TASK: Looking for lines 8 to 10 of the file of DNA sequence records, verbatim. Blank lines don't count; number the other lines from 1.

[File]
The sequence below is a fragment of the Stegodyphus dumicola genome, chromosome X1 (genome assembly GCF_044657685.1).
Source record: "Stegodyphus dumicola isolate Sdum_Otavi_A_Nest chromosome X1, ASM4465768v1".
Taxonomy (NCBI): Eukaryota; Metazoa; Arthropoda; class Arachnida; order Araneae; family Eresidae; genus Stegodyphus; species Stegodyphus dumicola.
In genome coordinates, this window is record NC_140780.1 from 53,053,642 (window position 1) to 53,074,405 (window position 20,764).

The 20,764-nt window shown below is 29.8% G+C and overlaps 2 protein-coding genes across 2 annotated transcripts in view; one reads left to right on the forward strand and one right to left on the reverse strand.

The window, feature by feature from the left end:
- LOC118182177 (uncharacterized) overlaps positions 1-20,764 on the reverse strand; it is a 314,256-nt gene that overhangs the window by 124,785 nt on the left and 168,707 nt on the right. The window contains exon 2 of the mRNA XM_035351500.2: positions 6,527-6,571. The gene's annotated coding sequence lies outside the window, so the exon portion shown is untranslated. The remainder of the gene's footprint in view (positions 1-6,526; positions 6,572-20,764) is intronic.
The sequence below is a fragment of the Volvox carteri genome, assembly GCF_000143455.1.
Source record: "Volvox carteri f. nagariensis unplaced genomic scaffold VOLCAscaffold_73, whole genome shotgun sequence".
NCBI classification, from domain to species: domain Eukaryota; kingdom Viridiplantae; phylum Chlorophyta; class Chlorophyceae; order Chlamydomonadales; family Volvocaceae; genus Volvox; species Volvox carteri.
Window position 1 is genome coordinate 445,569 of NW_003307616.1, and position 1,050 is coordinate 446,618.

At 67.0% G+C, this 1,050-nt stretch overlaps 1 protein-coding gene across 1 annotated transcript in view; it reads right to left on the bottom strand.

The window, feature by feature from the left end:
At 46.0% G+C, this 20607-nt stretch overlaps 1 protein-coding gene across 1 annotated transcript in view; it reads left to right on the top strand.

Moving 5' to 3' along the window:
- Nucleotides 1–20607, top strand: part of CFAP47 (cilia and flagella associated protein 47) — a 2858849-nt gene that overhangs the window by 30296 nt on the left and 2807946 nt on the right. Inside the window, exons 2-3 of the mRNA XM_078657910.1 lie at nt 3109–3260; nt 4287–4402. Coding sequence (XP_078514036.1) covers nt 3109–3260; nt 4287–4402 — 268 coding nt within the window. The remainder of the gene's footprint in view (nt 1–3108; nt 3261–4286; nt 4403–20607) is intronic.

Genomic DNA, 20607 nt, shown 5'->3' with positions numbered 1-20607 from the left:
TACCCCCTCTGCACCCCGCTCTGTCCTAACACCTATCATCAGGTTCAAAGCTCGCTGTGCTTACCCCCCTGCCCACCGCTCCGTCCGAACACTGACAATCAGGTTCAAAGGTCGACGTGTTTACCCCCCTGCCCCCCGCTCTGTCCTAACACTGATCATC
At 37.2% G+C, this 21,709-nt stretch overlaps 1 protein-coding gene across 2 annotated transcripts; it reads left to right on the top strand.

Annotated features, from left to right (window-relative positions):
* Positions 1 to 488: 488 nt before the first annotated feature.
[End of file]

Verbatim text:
The sequence below is a fragment of the Volvox carteri genome, assembly GCF_000143455.1.
Source record: "Volvox carteri f. nagariensis unplaced genomic scaffold VOLCAscaffold_73, whole genome shotgun sequence".
NCBI classification, from domain to species: domain Eukaryota; kingdom Viridiplantae; phylum Chlorophyta; class Chlorophyceae; order Chlamydomonadales; family Volvocaceae; genus Volvox; species Volvox carteri.